Dave Rogers

For The Record

With more than 75 applicants checking in by noon Tuesday, the state’s Housing Assistance Program has been a big hit, Joel Ardoin told Orange County Commissioners Tuesday.

In fact, he said he could have used five workers instead of the two the state sent to process applications on the first day of a three-day filing window.

More than $205 million in Hurricane Harvey funds has been routed to Hardin, Jefferson and Orange counties from a $1.1 billion in Community Development Block Grants for Disaster Recovery (CDBG-DR) passed on by the U.S. Department of Housing and Urban Development to the Texas General Land Office.

That money is being distributed on a first-come, first-serve basis to residents who owned their home, it was damaged or destroyed by Hurricane Harvey, and it was their primary residence, among other eligibility factors.

The County Convention and Expo Center, 11475 FM 1442, will be open from 9 a.m. to 4 p.m. Wednesday, Dec. 5 and Thursday, Dec. 6.

“If you have your paperwork, you can do it from home on your computer,” County Judge Dean Crooks said.

Homeowners can submit an application online at http://recovery.texas.gov/hap .

“A lot of people are doing all they can online, then going to the Expo Center when they have a question,” Crooks said.

Also at Tuesday’s meeting, commissioners approved an interlocal agreement between Orange County and Orange County Community Supervision and Corrections Department that will allow probationers to fulfill their community service requirements by working for the county.

“There’s been a lot of talk about cleaning up in Orange County, but it’s just labor intensive,” Crooks said.

“While we have the labor, why not use it?”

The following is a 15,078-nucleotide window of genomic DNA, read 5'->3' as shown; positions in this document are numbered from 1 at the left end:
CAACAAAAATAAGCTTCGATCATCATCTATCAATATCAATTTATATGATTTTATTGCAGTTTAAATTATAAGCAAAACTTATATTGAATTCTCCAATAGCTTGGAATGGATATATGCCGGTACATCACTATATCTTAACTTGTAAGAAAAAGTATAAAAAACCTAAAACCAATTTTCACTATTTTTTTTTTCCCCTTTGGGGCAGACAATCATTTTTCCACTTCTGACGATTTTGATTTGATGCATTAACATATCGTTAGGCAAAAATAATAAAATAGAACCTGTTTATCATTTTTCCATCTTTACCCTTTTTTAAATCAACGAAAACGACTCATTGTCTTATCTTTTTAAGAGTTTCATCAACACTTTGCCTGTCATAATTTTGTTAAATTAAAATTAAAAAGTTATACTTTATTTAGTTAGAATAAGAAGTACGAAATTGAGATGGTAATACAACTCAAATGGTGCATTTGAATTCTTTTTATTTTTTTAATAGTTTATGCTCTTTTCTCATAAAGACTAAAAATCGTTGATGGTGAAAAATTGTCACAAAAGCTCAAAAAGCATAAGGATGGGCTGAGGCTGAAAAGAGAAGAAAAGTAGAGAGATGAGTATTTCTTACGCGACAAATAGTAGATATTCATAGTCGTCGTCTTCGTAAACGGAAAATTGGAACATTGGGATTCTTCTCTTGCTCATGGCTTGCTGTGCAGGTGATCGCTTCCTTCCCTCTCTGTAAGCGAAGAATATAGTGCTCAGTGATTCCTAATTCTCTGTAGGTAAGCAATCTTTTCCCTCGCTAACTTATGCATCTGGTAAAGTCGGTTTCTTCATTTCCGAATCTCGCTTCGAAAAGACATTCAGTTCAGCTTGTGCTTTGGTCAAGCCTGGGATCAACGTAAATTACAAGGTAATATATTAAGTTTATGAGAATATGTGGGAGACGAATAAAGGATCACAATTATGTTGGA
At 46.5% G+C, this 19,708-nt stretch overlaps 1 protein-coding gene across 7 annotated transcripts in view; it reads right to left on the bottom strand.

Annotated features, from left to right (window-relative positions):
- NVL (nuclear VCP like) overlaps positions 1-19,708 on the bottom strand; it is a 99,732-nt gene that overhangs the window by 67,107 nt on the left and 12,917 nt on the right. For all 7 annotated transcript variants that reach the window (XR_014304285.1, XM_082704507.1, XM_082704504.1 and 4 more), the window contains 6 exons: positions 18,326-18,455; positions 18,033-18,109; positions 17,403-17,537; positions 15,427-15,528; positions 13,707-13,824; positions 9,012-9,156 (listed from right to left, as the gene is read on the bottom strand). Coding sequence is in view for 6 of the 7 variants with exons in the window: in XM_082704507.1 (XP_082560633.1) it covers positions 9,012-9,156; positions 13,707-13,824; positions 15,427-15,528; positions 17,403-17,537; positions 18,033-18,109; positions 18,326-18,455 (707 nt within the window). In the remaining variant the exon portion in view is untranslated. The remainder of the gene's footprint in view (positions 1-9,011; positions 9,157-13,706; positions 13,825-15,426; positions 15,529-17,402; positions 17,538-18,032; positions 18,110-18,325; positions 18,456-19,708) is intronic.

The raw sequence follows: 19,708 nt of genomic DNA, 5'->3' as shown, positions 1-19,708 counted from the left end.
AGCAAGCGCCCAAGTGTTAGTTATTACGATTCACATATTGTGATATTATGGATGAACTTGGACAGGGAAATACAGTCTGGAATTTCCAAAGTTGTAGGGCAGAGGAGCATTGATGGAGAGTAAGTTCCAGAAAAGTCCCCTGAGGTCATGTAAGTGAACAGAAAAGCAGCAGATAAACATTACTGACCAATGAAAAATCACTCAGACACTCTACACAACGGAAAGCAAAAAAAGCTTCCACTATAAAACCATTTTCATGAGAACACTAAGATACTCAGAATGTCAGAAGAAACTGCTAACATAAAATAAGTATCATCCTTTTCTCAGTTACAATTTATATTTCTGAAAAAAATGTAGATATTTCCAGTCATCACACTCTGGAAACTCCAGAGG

No action was taken on a proposal to modify the county’s Oversize/Overweight Permit & Bond Procedure after it was discovered that state law will not allow a county to require permits and bonds if the truck owners were already paying the state permit and bond fees.

Originally, County Engineer Clark Slacum had asked the county to raise its $20,000 per mile bond requirements, saying that repairing roads torn up by oversize trailers and trucks could cost as much as $160,000 per mile.

Commissioners approved the County Auditor to pay $263,000 in bills.

Because of a conflict with court schedules and holidays Dec. 25 and Jan. 1, commissioners agreed to cancel the Dec. 25 meeting and hold the other on Jan. 2 to allow Treasurer Christy Khoury to process payroll on her regular schedule.

In other news, Brittany Eck, director of communications with the Texas General Land office, checked in with the Record Newspapers late last week after a Nov. 28 story on requests by Vidor City Council and Orange County Commissioners to have GLO drop its requirement to choose between “buyouts” and “acquisition” programs.

“If you want to do buyouts and acquisitions, all you have to do is apply for a waiver and explain why you want to do both,” she said.

That came as news to commissioners, who promised to follow up.